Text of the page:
Barite (BaSO4) is found in certain benthic marine settings, sometimes in proximity to microbial mat communities. However, barite precipitation is typically thought to form from a mixing of sulfate and barium rich fluids. Barite mineral crusts collected from a brine pool in the Gulf of Mexico contain filamentous mineral structures of grossly similar morphology to filamentous surrounding sulfur-oxidizing Beggiatoa mats. Molecular analyses of DNA preserved in the Gulf of Mexico barite crusts suggest that microbial sulfur-oxidation could play a role in the formation of these authigenic precipitates. Laboratory experiments using several strains of benthic marine bacteria show that sulfide-oxidizing bacteria have the capability to mediate barite precipitation via the oxidation of reduced sulfur compounds to sulfate. The results of this study suggest that sulfide-oxidizing bacteria may play a role in the precipitation of certain marine barite deposits, and expands the potential role of bacteria in marine barite formation to include their potential to generate sulfate under sulfate-limited conditions, such as some brine fluids.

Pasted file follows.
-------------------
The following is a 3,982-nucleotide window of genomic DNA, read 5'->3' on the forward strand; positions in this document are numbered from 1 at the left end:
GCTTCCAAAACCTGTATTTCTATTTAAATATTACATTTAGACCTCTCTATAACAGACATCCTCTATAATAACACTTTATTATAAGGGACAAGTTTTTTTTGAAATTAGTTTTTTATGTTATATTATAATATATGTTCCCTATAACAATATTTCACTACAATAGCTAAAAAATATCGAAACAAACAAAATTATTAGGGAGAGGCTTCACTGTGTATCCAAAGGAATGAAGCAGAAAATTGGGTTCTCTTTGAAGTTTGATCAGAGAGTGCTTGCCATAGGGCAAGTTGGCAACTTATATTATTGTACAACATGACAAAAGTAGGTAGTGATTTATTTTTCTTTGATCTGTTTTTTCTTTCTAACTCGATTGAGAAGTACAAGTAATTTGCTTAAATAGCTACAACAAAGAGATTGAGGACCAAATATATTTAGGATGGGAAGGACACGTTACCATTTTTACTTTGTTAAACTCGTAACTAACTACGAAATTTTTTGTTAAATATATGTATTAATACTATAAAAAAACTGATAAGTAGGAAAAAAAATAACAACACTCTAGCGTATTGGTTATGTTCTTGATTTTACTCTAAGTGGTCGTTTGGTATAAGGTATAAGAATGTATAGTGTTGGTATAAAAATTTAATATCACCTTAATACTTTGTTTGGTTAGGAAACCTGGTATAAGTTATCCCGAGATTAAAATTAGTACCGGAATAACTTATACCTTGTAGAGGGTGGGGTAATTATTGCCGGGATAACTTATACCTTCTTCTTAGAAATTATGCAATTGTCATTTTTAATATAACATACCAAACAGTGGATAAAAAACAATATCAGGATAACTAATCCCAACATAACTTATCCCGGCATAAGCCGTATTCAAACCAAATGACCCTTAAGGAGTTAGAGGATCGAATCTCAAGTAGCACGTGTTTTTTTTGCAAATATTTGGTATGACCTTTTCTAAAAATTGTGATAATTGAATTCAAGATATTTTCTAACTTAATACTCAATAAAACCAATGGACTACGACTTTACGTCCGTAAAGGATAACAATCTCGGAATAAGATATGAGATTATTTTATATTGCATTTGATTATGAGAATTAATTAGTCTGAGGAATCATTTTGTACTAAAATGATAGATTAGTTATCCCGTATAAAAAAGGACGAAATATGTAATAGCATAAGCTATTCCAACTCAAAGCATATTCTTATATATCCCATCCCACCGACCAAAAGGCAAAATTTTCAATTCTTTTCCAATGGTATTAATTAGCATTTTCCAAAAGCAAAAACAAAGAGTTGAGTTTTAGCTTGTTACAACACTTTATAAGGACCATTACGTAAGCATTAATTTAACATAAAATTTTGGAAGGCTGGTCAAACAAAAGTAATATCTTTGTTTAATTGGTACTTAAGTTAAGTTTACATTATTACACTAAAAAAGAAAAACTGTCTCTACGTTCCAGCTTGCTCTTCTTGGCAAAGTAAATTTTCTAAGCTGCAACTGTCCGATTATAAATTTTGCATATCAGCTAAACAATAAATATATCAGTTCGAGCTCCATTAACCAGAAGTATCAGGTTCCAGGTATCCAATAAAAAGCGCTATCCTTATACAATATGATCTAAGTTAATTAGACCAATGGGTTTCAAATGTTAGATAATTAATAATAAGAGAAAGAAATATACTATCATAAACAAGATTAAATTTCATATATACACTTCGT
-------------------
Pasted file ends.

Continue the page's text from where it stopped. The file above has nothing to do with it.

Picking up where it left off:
University of Minnesota. M.S. thesis. October 2013. Major: Geology. Advisor: Jake V. Bailey. 1 computer file (PDF); vi, 52 pages.
Stevens, Eric W..
Barite crusts from a brine pool in the Gulf of Mexico and the role of sulfur oxidizing bacteria in the precipitation of barite (BaSO4).
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